Timebars for maritime claims in the United States – the equitable doctrine of laches
News & Insights 9 August 2016
We are often asked by our colleagues in other offices: ‘What is the statute of limitations for maritime claims in the United States?’ Our colleagues are surprised when we tell them there is no one-line answer.1 In this article, we...
We are often asked by our colleagues in other offices: ‘What is the statute of limitations for maritime claims in the United States?’ Our colleagues are surprised when we tell them there is no one-line answer.1 In this article, we attempt to provide some clarity as to why this is.
The time you have to commence a maritime claim often depends on the state you are in. For example, under New York state law, a supplier’s lien on a ship (on the rare occasion it is not governed by federal maritime law) expires within 12 months after the subject supply, unless, at the expiration of the 12 months, the ship is not in New York. In that case, an action under the lien expires 30 days after the ship returns to New York.
Each of the 50 states has its own laws and courts to administer those laws. By ratifying the United States Constitution, those states, otherwise sovereign, ceded certain areas of their sovereignty to the United States Government. The United States Constitution provides that maritime law is federal because it should be uniform throughout the states. However, apart from personal injury and death claims (where there is a three-year time limit) and COGSA cargo claims (where a one-year time limit applies), United States Congress never actually enacted a statute of limitations for maritime claims, leaving the courts to instead apply the common law, judge-made, equitable doctrine of laches to determine the timeliness of all other maritime claims.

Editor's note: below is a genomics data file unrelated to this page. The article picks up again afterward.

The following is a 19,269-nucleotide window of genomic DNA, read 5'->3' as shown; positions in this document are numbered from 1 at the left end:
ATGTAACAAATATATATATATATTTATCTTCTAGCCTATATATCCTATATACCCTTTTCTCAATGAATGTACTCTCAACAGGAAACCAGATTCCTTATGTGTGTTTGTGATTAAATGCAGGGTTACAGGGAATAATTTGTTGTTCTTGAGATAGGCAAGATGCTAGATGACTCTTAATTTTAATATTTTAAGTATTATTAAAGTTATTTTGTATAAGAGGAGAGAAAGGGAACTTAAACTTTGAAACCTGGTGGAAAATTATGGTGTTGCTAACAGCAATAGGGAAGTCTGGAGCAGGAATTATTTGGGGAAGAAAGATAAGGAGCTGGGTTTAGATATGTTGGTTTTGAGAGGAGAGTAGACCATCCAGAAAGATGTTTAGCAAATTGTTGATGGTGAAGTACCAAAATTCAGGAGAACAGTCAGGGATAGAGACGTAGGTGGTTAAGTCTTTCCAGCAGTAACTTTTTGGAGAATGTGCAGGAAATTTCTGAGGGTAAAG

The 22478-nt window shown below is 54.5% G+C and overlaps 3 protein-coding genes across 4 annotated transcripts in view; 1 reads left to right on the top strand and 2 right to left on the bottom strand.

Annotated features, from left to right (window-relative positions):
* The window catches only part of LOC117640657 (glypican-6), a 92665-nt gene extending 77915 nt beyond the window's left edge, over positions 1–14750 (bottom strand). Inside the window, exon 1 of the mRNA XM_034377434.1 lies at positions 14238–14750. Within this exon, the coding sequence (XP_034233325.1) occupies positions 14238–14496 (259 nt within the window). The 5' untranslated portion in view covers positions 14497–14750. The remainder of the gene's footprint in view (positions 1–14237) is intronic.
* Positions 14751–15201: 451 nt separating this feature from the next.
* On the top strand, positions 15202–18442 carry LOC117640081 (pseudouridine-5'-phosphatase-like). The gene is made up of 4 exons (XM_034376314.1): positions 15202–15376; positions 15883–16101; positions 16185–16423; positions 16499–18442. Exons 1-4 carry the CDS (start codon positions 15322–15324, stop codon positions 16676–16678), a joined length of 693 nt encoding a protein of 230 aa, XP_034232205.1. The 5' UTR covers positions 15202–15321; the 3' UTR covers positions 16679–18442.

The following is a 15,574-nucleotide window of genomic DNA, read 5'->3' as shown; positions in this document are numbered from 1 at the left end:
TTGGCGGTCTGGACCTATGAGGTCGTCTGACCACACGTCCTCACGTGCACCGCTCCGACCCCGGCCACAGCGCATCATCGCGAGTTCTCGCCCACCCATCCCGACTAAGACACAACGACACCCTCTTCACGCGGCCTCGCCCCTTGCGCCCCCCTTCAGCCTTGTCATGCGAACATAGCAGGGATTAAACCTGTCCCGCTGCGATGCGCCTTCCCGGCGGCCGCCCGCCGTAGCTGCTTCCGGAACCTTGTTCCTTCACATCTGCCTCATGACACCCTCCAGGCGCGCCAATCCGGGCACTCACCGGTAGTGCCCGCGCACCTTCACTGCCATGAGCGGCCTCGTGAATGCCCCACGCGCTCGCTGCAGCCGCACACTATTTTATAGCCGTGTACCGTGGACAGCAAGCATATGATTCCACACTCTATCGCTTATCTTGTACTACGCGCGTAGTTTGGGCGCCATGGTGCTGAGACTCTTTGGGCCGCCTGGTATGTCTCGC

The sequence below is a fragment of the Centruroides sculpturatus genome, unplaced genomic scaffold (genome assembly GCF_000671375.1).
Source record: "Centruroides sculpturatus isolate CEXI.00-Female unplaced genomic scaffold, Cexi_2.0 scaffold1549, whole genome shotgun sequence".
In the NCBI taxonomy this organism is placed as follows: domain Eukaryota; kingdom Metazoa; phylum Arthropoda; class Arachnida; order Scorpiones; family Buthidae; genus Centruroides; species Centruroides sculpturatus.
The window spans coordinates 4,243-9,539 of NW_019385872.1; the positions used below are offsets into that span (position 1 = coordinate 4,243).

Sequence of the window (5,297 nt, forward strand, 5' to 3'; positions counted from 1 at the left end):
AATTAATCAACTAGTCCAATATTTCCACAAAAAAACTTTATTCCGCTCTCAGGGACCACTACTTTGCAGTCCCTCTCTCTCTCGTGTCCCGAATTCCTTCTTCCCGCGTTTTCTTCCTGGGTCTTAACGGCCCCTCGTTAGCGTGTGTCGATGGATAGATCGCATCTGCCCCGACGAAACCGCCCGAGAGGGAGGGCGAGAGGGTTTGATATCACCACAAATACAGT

Essentially, to find a claim is barred by laches, a court must find that the claimant unreasonably delayed in bringing its claim and that the defendant was prejudiced by the delay.
Laches in practice
In Larios v Victory Carriers, Inc., 316 F.2d 63, 66-67 (2d Cir. 1963), the judge considered the relevance of an otherwise applicable state statute of limitations and concluded:
‘When the suit has been brought after the expiration of the state limitation period, a court applying maritime law asks why the case should be allowed to proceed; when the suit, although perhaps long delayed, has nevertheless been brought within the state limitation period, the court asks why it should not be.
When a plaintiff who asserts a maritime claim after the state statute has run, presents evidence tending to excuse his delay, the court must weigh the legitimacy of his excuse, the inference to be drawn from the expiration of the state statute, and the length of the delay, along with evidence as to prejudice if the defendant comes forward with any.’
Laches is an equitable doctrine. A defendant who invokes this doctrine is essentially saying that the claimant has delayed in asserting its rights and, because of this delay, should no longer be entitled to bring its claim. However, delay alone is not enough to prevent a claimant obtaining relief. The consequence of the delay must also have had some detrimental effect on the defendant – say, because the defendant has changed its position due to the delay. The party asserting a laches defence has the burden of proving it.